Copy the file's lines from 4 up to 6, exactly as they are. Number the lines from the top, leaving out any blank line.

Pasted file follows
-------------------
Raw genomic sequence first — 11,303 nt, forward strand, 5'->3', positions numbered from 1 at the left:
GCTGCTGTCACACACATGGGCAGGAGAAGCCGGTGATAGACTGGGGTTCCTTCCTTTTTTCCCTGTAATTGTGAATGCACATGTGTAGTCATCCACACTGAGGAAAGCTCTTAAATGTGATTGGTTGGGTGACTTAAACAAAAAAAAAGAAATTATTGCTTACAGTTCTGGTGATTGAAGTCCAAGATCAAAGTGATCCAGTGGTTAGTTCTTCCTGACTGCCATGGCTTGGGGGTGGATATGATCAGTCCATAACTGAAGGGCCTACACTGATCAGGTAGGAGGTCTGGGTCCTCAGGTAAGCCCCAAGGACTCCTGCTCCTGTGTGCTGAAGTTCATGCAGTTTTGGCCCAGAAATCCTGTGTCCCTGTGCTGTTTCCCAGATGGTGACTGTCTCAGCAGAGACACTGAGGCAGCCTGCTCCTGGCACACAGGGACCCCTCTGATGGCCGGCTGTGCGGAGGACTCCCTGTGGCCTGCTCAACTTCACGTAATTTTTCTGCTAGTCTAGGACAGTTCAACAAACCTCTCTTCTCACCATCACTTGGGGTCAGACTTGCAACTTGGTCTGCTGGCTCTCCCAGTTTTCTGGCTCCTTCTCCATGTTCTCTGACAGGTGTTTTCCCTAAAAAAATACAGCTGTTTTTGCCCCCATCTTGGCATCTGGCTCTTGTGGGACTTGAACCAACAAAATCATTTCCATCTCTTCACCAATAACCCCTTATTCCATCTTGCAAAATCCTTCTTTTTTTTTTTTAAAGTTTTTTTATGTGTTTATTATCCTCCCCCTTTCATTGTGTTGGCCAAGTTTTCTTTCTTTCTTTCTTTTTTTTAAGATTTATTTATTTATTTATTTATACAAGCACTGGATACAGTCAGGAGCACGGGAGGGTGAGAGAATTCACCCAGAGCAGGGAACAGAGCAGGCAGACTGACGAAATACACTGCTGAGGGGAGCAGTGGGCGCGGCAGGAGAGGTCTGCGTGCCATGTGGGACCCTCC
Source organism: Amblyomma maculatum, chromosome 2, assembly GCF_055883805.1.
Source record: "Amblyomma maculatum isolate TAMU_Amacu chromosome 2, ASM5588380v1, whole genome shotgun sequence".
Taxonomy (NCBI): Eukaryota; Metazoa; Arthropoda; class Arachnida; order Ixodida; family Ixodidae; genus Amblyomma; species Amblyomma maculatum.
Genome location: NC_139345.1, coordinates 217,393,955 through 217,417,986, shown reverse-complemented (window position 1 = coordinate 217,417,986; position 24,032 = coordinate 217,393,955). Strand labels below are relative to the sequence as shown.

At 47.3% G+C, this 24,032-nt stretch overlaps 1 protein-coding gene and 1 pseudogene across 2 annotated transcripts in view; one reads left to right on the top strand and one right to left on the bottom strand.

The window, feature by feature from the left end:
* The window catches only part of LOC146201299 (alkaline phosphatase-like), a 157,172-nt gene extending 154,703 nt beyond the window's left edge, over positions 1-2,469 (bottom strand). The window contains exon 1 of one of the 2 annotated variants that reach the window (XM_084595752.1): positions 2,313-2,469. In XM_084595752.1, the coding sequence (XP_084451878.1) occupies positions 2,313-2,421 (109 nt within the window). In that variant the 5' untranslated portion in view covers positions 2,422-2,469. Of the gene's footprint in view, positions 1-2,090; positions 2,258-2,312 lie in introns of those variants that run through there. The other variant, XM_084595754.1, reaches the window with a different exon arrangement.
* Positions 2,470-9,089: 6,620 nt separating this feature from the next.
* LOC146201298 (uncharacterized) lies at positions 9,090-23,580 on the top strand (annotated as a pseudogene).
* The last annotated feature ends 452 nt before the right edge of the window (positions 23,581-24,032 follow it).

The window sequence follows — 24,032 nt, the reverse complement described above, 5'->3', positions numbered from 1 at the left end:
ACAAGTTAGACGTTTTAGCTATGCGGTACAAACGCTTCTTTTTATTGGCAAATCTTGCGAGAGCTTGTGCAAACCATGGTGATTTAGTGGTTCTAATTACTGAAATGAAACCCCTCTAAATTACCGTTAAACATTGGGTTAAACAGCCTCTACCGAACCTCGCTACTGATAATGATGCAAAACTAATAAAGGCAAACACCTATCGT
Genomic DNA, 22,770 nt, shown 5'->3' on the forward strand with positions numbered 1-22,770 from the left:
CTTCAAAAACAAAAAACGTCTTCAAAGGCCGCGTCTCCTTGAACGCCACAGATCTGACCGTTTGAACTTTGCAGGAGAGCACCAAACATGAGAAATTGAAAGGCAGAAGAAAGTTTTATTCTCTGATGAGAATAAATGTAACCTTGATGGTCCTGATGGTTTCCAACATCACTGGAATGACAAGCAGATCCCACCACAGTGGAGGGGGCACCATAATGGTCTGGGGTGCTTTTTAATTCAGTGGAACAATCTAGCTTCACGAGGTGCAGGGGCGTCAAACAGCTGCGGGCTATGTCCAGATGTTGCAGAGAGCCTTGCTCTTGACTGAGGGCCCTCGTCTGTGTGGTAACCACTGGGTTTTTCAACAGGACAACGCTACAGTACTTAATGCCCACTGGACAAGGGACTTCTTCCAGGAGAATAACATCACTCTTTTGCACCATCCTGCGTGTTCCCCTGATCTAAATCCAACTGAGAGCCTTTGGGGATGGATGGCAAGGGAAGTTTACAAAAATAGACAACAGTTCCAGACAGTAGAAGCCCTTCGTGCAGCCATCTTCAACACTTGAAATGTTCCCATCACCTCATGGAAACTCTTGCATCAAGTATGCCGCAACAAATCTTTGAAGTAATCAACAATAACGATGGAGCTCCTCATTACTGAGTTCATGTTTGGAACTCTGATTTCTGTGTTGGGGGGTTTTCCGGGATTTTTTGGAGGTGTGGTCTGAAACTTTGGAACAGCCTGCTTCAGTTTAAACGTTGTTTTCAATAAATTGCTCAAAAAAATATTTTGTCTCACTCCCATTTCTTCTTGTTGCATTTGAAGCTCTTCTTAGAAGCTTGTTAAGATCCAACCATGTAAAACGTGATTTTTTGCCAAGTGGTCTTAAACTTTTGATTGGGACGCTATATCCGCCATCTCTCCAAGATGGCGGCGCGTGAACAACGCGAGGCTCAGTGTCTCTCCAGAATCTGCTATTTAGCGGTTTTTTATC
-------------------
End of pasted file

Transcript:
Source record: "Amblyomma maculatum isolate TAMU_Amacu chromosome 2, ASM5588380v1, whole genome shotgun sequence".
Taxonomy (NCBI): Eukaryota; Metazoa; Arthropoda; class Arachnida; order Ixodida; family Ixodidae; genus Amblyomma; species Amblyomma maculatum.
Genome location: NC_139345.1, coordinates 217,393,955 through 217,417,986, shown reverse-complemented (window position 1 = coordinate 217,417,986; position 24,032 = coordinate 217,393,955). Strand labels below are relative to the sequence as shown.